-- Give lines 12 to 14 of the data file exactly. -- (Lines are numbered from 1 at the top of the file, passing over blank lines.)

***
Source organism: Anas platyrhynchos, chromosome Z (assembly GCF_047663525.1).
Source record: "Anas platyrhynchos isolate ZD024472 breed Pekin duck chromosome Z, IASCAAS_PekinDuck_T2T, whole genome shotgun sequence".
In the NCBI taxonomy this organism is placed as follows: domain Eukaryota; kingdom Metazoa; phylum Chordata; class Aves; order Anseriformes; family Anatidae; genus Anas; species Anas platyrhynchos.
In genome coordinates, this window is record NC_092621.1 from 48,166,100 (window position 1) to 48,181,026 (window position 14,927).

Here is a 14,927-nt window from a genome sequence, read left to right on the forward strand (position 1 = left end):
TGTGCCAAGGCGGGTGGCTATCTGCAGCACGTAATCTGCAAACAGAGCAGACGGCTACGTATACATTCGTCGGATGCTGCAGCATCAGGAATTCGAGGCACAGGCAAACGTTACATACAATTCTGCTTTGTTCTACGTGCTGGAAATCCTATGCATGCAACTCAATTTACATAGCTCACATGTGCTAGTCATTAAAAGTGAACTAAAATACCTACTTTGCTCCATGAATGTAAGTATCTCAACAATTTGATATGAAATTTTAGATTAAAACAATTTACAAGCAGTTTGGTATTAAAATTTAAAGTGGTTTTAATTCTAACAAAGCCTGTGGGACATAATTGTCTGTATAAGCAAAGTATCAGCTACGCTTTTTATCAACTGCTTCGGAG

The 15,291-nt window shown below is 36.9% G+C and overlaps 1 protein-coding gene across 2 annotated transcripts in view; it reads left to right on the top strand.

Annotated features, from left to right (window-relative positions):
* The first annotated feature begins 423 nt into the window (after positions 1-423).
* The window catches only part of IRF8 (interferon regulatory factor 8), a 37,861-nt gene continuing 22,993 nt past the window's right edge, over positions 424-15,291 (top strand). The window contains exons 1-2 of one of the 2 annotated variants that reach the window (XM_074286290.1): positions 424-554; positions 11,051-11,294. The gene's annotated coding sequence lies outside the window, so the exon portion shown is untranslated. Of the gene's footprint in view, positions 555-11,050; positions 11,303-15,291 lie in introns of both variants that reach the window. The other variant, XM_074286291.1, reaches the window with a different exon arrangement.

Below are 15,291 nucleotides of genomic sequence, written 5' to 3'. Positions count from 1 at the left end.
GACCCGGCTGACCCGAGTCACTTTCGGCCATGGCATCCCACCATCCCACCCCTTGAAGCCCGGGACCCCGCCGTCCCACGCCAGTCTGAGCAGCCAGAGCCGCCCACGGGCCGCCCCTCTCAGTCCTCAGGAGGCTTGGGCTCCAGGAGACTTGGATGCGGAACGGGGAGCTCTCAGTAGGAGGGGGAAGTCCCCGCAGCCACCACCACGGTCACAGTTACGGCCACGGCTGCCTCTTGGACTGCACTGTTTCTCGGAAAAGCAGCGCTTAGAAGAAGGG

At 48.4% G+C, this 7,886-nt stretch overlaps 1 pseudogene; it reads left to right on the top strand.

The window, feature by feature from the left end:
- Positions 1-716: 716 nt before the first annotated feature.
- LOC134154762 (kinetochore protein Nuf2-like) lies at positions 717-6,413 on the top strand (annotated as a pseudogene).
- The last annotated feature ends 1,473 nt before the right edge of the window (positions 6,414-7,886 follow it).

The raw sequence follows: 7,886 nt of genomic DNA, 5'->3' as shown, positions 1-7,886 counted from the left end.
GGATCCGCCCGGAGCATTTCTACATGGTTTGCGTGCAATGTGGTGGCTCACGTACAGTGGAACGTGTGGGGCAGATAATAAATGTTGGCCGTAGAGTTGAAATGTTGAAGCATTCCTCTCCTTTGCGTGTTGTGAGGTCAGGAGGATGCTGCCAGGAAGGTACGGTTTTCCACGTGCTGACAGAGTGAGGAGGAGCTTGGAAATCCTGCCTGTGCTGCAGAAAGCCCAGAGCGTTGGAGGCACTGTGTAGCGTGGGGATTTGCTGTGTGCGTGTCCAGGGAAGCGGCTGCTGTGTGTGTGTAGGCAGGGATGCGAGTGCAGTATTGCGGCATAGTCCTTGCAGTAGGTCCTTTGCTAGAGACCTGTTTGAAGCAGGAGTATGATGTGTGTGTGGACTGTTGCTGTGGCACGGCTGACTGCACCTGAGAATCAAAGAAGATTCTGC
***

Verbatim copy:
GACCCGGCTGACCCGAGTCACTTTCGGCCATGGCATCCCACCATCCCACCCCTTGAAGCCCGGGACCCCGCCGTCCCACGCCAGTCTGAGCAGCCAGAGCCGCCCACGGGCCGCCCCTCTCAGTCCTCAGGAGGCTTGGGCTCCAGGAGACTTGGATGCGGAACGGGGAGCTCTCAGTAGGAGGGGGAAGTCCCCGCAGCCACCACCACGGTCACAGTTACGGCCACGGCTGCCTCTTGGACTGCACTGTTTCTCGGAAAAGCAGCGCTTAGAAGAAGGG

At 48.4% G+C, this 7,886-nt stretch overlaps 1 pseudogene; it reads left to right on the top strand.

The window, feature by feature from the left end: